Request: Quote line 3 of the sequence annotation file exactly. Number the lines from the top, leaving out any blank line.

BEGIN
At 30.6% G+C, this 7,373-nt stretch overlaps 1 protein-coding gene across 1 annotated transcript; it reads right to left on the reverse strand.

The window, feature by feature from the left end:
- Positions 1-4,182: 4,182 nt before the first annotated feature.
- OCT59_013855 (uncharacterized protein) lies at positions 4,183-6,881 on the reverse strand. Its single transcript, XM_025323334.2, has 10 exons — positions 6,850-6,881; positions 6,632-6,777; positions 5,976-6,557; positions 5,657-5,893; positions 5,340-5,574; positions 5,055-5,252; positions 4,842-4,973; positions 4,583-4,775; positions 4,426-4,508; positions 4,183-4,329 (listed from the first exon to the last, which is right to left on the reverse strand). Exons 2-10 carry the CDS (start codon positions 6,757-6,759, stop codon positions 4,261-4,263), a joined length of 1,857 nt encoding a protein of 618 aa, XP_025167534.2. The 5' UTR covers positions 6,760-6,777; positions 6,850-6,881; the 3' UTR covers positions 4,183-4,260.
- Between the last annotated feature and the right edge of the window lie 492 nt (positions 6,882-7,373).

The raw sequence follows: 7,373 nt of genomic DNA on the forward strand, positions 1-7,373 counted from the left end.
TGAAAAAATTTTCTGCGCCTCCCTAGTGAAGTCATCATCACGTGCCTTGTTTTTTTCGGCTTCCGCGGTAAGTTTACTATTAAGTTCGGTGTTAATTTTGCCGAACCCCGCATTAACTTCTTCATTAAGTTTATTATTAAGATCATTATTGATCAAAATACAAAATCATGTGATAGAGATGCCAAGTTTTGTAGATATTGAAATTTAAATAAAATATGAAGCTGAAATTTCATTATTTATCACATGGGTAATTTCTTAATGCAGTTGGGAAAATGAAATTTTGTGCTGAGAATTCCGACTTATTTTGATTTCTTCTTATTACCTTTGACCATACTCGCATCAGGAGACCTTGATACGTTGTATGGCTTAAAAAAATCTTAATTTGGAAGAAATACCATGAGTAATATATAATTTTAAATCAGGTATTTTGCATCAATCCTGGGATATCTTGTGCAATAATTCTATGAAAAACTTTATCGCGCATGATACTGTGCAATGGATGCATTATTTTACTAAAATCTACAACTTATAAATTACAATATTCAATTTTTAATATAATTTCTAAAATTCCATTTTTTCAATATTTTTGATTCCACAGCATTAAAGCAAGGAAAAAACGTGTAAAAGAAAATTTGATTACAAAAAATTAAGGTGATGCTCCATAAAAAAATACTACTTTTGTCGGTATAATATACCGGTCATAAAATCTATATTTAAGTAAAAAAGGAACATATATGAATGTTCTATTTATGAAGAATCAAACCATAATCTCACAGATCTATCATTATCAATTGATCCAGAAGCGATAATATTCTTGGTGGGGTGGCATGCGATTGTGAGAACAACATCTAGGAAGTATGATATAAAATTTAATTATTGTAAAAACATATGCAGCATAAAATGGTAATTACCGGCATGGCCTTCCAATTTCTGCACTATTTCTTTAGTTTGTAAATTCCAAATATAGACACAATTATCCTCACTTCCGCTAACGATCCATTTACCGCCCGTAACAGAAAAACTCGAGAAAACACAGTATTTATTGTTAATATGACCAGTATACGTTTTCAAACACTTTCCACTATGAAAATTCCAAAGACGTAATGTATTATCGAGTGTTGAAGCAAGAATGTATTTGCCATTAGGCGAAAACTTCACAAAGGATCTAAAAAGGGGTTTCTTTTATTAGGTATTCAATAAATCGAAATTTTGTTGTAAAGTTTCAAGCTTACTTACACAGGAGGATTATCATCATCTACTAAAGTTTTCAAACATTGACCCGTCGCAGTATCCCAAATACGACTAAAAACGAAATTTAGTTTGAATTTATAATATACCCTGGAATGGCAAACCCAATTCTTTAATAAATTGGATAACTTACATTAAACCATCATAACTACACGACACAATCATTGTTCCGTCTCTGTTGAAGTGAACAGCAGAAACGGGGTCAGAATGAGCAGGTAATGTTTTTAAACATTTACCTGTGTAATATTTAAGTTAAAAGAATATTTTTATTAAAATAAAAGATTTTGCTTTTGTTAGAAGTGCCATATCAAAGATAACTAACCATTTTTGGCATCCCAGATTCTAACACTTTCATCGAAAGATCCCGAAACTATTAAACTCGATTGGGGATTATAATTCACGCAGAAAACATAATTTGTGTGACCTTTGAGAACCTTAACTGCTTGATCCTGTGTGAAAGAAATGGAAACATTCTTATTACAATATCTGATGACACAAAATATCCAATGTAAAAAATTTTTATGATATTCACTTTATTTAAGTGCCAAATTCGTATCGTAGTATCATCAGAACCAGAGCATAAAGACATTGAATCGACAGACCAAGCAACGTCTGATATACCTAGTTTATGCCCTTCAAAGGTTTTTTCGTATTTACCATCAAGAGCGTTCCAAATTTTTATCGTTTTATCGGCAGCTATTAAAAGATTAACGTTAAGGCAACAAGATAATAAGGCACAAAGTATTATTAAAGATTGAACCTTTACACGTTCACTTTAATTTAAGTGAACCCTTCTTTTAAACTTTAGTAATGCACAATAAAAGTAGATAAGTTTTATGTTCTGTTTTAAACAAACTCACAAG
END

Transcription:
- Positions 1-4,182: 4,182 nt before the first annotated feature.